But others found it a nice, safe place for Baby to rest or hang out. Ultimately, the bassinet shouldn’t be the end-all be-all deciding factor between the two, but might help tip the scales in one direction or the other, which is why I'm bringing it up.

I've bolded the extra items you get with the V2.

Frame, seat, bumper bar, UPF 50+ sunshade with a peek-a-boo window, large storage basket, and wheels.  The bassinet ($140) is separate but isn’t necessarily a must (see below for other accessories for using your stroller from day one).

UPPAbaby Vista V2
Frame, seat, bumper bar, UPF 50+ sunshade with a peek-a-boo window, large storage basket, wheels, bassinet, bug shield, and rain cover.

There are so many options for additional accessories, but some of the more popular options include a second seat, infant inserts, car seat adaptors, bassinet stand (see the Mockingbird bassinet stand review here), snack tray, cup holder, hand muff, footmuff, or even a cooler. Here's the full list of Mockingbird accessories and UPPAbaby accessories.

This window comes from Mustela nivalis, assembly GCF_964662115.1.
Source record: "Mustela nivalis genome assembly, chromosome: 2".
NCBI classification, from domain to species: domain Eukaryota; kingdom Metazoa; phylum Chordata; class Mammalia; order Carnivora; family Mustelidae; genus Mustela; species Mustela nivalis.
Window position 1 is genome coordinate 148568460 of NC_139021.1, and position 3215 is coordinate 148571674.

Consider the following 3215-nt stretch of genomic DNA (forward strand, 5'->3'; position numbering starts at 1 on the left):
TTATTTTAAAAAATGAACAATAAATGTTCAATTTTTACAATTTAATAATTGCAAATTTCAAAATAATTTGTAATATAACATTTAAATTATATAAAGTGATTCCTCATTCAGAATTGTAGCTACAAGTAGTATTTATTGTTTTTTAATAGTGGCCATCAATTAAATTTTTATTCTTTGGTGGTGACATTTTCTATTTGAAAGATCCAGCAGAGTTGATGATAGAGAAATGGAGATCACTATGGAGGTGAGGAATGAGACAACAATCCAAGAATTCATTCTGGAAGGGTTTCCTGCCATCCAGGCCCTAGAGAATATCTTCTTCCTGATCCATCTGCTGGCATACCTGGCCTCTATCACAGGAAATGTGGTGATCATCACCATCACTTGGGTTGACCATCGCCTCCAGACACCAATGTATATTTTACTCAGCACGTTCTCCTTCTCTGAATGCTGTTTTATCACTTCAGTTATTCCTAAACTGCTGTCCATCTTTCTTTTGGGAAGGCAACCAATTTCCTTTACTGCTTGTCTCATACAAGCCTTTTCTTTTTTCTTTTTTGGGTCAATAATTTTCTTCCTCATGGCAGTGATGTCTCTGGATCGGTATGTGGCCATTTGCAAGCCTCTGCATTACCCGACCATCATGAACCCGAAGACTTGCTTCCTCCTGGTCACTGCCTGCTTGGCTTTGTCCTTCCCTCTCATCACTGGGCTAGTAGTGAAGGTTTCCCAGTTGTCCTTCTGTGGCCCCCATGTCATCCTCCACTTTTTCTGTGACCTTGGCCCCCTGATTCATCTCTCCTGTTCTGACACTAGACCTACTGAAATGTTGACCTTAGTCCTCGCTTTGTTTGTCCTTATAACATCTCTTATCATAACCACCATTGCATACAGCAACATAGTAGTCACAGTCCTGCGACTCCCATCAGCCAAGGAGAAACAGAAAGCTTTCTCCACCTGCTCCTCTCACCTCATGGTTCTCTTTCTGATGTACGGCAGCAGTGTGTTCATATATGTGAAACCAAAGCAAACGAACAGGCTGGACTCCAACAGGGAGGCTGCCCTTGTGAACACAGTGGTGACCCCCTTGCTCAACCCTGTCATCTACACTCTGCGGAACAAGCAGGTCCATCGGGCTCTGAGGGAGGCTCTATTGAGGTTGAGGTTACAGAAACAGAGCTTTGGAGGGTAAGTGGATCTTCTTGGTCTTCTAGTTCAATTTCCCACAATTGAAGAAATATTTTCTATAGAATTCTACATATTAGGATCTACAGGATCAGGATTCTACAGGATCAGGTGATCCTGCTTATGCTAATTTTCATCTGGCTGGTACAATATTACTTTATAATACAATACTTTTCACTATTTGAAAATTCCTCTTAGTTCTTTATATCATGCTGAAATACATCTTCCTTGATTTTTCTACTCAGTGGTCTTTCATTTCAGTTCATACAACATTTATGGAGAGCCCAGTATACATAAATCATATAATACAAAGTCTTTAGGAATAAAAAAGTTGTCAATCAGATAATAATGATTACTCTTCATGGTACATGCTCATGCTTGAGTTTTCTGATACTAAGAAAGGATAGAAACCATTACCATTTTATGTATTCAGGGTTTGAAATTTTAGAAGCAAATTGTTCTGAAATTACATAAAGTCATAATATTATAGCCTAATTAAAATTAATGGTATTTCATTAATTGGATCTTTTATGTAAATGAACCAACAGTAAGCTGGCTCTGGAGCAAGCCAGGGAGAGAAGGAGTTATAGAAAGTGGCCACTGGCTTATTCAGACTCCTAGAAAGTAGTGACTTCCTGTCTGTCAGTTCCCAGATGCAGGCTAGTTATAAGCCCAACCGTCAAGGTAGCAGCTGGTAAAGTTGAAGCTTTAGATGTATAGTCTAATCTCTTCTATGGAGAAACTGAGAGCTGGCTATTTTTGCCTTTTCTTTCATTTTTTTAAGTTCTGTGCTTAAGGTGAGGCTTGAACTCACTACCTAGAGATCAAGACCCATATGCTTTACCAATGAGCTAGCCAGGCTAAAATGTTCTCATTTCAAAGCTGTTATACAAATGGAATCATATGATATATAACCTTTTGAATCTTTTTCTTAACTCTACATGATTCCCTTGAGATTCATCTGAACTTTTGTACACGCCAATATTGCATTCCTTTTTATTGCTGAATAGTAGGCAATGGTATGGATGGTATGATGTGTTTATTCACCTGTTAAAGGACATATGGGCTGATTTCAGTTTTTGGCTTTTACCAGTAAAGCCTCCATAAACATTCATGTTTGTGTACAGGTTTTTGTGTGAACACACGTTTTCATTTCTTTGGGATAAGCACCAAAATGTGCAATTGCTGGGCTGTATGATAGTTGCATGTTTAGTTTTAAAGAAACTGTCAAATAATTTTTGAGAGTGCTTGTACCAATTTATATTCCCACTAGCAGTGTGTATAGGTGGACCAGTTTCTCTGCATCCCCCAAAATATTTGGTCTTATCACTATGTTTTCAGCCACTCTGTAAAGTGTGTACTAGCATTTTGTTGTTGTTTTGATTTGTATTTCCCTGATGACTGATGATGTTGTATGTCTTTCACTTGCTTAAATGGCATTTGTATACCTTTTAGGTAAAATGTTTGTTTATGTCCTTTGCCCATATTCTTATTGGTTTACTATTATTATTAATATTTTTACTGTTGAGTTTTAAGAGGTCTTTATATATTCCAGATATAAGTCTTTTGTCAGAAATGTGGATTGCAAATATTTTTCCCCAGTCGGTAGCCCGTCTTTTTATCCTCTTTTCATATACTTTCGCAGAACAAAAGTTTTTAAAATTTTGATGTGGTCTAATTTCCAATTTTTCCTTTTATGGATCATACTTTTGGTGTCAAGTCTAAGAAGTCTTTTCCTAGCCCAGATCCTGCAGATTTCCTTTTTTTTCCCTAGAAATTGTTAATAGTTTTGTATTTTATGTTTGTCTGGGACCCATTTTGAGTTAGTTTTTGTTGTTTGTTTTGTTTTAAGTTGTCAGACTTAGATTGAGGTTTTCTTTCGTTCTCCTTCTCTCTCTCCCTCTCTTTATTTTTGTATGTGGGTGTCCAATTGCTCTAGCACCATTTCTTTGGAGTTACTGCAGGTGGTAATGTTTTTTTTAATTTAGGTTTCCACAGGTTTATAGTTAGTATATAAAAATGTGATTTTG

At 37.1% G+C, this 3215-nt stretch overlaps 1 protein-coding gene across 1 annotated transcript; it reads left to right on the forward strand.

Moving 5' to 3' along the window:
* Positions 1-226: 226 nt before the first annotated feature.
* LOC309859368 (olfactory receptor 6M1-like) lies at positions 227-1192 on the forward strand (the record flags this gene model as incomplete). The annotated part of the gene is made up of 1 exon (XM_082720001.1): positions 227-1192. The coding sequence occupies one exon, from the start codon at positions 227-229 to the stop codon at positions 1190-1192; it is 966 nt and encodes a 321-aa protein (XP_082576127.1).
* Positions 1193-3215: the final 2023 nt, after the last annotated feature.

Frame and finishes

Based on looks alone, the frames and finishes of these two strollers are pretty darn similar. They weigh almost the exact same, are both capable of multiple seating arrangements, and have very similar footprints. That said, there are a few things, like how the handlebar adjusts and the number of color combinations, that might help one stroller stand out. If you or your partner (or both) are very tall, the handle can extend, which helps with a comfortable push.

Frame: Anodized aluminum
Handle: Leatherette grip (no animal by-products), doesn’t extend but does have 6 rotating positions for comfortable grip
Seat and basket: Heavy-duty nylon
Weight: 26.5 lbs, including frame, seat, wheels, canopy and basket
Footprint: 33” L x 25.5” W x 40” H (unfolded) 18” L x 25.5” W x 34” H (folded)
Customization: 6 colors and 2 patterns for sunshade, 2 color combos for the frame

UPPAbaby Vista V2:
Frame: Aluminum and magnesium (though this is from a secondary site and isn’t clear on UPPAbaby’s site)